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HOME > Korean J Prev Med > Volume 25(4); 1992 > Article
Original Article A Study of The Relationship between Alcohol Intake, Smoking, Relative Weight and Serum Lipids Level in Young Adult Male Workers.
Ji Ho Lee, Byung Mann Cho, Soo Ill Lee, Don Kyoun Kim
Journal of Preventive Medicine and Public Health 1992;25(4):386-398
DOI: https://doi.org/
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Department of Preventive Medicine, College of Medicine Pusn National University, Korea.

In order to study the relationship between life-style and serum lipids level in young adults, the author measured the concentration of serum total cholesterol (TC), triglyceride (TG) and high density lipoprotein cholesterol (HDL-C) and investigated age, relative weight, weekly alcohol intake and daily cigarette smoking through questionnaire in 310 male workers aged 20 to 39, in Ulsan area. The results obtained were as follows: 1. In the factors being able to influence serum lipids level there was negative correlation between age and alcohol intake, and the positive corrrelation between age and relative weight, alcohol intake and relative weight, alcohol intake and smoking with the strongest correlation between alcohol intake and smoking. 2. In univariate analysis, mean total cholesterol concentration were significantly different according to age, smoking and relative weight; mean triglyceride concentration were significantly different according to relative weight only; mean HDL-C concentration were significantly different according to alcohol intake alone. 3. In non-drinkers, HDL-C concentration of smokers were significantly lower than that of nonsmokers but triglyceride concentration of smokers were significant higher. And in drinkers, total cholesterol concentration of smokers was significantly higher than that of non-smokers. 4. In multiple regression analysis, significant independent variables were relative weight, age and smoking in the total cholesterol concentration, and relative weight, age and alcohol intake in the triglyceride concentration, and alcohol intake, relative weight and smoking in the HDL-C concentration. By these independent variables, total variation in each dependent variable was explained 7.9%, 17.6% and 7.4% respectively.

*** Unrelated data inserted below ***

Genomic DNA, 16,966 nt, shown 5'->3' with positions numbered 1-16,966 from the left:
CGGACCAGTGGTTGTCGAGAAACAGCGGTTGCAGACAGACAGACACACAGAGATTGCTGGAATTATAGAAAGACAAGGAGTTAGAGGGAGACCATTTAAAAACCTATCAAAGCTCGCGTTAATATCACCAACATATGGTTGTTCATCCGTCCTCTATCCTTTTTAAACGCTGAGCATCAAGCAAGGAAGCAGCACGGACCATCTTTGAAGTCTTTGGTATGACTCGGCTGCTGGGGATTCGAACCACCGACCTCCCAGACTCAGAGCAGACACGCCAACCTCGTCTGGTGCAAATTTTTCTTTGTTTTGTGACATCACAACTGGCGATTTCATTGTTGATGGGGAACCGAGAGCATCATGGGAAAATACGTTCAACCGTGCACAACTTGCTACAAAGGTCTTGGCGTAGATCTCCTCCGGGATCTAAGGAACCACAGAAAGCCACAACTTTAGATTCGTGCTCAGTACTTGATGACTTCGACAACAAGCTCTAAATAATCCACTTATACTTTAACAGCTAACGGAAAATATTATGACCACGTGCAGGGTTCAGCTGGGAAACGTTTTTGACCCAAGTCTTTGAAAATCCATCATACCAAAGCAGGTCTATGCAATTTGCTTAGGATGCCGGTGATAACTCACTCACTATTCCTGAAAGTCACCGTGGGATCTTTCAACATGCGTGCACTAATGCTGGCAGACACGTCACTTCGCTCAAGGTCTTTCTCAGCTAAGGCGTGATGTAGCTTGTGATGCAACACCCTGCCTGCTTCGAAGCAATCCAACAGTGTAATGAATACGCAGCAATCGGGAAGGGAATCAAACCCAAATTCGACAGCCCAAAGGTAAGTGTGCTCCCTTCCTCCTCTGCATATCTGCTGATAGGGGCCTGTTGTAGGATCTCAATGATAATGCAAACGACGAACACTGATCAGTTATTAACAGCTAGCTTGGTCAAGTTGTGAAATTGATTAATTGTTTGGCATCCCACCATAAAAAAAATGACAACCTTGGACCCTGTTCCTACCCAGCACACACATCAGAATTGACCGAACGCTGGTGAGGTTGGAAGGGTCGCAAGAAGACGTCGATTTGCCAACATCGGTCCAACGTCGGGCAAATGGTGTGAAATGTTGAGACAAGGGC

JPMPH : Journal of Preventive Medicine and Public Health